Modern trains on a historical network

“Look now, or you will miss something amazing!” announces the steward, as he makes his way through the carriage again. We are about to cross the 130-metre long Landwasser Viaduct and its six sweeping 20-metre arches.
The viaduct was built in 1902 and is among the man-made historical masterpieces en route, which also include the Brusio circular viaduct used for dramatic height change.
For driver Gion Caprez, who joined the RhB in 1980, this is part of what he finds fascinating in his work. “Being able to drive along a railway of such technical and architectural quality in an Alpine landscape is special,” he says, “as is the possibility of taking a modern train along such a well-maintained line.”
Today, he is driving a ABe 8/12 Allegra multiple-unit dual-voltage engine, built in 2010, along the narrow-gauge (just one metre) tracks. But for the company’s 125th anniversary celebrations, including nostalgic and themed journeys throughout the year, the drivers have been getting to grips with the original 19th-century G4/5 129 steam engines and Ge 6/6 I Nr. 407 ‘crocodile’ locomotives.
“Working for the RhB has given me a chance to do something useful and fascinating,” Caprez says. “I feel proud to have been involved with the preservation of the railway’s historic rolling stock and the recognition of its cultural values.”
Into the wilderness

As we continue toward Bergün and then Pontresina, the train follows a helter-skelter route in-and-out of the mountains to overcome 416 metres’ altitude in 12 kilometres. It is mind-boggling – as is the change in scenery.
We exchange a landscape of agricultural meadows dotted with graffito-decorated houses for the untouched wilderness of the Upper Engadine region, with its craggy mountains laced with glaciers.
At the highest point of the track (Ospizio Bernina — 2,250 metres above sea level), the scene is almost foreboding. Although today the sun is shining upon the chilly turquoise lakes of Lago Bianco and Lej Nair, it is easy to imagine what extremes of weather there must be.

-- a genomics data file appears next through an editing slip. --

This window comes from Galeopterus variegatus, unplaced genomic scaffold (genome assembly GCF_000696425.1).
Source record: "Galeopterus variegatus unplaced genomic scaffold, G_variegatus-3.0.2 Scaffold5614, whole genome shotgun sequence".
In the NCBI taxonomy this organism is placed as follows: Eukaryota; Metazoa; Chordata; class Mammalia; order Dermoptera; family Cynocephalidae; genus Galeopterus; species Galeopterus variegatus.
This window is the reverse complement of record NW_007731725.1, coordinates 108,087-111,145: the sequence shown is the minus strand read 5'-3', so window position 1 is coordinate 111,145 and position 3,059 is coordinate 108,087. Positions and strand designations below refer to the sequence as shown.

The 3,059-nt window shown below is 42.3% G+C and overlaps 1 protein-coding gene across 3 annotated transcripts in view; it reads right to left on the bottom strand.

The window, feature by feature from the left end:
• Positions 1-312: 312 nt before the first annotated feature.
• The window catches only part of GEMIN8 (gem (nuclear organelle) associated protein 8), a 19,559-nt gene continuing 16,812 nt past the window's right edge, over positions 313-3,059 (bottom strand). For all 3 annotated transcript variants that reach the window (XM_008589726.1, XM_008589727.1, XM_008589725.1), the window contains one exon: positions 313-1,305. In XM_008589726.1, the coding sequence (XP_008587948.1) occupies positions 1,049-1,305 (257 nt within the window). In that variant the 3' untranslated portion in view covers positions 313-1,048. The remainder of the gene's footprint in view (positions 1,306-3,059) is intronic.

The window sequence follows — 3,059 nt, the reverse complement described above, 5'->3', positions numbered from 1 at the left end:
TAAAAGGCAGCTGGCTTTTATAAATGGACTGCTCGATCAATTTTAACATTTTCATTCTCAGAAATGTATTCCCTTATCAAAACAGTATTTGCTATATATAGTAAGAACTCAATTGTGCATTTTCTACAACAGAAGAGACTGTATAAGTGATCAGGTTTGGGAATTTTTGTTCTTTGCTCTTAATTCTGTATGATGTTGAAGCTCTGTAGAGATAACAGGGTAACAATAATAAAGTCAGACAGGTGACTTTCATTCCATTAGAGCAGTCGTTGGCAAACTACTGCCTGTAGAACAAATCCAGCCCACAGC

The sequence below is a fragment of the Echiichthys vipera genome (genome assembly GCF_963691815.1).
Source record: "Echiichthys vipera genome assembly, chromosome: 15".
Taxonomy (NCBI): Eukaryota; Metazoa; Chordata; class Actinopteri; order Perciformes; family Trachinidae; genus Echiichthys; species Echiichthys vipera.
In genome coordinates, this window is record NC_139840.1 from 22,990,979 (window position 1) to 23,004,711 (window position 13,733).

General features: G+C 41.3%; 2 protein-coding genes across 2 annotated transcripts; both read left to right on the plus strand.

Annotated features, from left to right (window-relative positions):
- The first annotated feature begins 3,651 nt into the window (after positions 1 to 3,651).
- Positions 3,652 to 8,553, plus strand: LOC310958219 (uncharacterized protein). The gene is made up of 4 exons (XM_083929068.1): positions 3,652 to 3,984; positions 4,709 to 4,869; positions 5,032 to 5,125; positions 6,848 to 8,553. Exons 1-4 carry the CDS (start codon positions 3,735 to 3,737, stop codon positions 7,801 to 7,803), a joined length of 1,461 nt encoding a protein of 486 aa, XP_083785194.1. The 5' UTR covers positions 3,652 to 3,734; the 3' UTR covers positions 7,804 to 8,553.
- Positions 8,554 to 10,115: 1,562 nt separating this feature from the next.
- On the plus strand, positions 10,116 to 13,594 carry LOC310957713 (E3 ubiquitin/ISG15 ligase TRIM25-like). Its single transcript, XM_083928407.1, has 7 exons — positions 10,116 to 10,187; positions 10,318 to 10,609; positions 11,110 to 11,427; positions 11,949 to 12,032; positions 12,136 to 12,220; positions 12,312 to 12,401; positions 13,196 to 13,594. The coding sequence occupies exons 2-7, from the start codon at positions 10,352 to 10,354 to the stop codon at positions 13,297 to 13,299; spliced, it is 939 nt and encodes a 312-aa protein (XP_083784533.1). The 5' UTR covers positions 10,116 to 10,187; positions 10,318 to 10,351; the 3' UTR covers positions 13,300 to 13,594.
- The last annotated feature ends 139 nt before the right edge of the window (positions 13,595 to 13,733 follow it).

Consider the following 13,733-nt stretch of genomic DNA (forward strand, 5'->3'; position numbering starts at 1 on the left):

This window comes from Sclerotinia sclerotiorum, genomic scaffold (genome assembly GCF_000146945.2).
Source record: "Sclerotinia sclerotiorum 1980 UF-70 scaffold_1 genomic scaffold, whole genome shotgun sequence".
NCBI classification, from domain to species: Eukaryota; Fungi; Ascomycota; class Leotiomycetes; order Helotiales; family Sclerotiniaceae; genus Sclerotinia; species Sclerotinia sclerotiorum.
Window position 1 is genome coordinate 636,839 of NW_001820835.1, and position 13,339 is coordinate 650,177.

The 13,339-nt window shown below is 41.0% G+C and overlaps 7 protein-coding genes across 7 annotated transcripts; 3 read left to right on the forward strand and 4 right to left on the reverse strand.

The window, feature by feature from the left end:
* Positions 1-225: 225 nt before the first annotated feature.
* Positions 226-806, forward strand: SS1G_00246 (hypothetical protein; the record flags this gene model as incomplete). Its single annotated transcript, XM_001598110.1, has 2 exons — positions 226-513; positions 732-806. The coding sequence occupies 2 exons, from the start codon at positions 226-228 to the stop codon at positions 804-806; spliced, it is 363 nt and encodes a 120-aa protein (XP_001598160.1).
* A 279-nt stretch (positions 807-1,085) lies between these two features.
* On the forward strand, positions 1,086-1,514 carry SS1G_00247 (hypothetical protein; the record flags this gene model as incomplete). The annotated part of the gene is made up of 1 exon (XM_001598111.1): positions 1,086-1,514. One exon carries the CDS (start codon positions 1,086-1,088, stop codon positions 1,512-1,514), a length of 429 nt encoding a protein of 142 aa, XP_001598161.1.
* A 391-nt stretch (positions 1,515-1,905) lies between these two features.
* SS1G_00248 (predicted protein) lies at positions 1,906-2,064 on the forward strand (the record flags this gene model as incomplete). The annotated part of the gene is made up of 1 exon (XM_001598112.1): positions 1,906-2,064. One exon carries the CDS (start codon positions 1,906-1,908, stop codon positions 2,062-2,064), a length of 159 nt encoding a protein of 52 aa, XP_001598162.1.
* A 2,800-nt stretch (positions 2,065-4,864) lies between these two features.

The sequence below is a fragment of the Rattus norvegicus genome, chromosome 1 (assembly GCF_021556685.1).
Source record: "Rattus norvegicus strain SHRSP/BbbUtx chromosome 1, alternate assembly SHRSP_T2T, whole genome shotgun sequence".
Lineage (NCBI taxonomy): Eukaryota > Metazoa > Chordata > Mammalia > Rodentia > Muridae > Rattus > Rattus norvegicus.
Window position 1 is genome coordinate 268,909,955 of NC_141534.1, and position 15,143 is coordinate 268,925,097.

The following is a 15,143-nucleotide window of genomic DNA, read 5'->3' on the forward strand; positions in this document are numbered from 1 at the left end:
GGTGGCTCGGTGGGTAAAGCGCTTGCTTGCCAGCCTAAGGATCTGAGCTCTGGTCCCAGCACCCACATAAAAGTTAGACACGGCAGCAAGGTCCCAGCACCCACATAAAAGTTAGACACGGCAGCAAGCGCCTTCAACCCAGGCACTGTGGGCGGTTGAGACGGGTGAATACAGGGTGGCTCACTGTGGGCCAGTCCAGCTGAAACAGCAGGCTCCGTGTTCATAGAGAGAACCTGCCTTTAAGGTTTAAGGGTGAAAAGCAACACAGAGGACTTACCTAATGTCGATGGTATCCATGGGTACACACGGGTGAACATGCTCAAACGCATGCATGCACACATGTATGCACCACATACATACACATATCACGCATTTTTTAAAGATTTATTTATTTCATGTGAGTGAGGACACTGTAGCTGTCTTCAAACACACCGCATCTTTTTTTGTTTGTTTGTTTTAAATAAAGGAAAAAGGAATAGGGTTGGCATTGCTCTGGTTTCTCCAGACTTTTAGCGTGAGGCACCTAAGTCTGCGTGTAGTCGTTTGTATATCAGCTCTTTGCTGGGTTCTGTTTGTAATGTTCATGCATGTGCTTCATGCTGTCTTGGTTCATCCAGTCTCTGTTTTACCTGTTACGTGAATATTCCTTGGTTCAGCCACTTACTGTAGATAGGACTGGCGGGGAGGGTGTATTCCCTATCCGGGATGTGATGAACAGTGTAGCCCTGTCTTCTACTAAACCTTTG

Caprez says this is one of the most memorable aspects of his job. He remembers one day when “the track wasn’t visible for snow, and driving the train was like flying on top of a cloud.” Trains are certainly the last mode of transport you would expect up here.
Closer to Italy, the terrain is friendlier and dotted with olive and palm trees and Italianate farm houses. And we get up close and personal as we drive through the middle of the street in Tirano to our final destination.
The little red train is quiet now, at rest for two hours before the return journey. Its staff must be exhausted, too. But as I thank Heidi and she recommends a good restaurant for lunch, she beams and, with no sign of tiredness, says: “This is the most wonderful and brilliant job you can do.”
On its 125th anniversary, this venerable rail network is doing more than making its passengers happy.
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The Bernina Express costs 120 francs for a second class return. The SBB half-price card is valid for the route. For further information and timetables, visit
For a list of special journeys and events for the 125th anniversary, check here.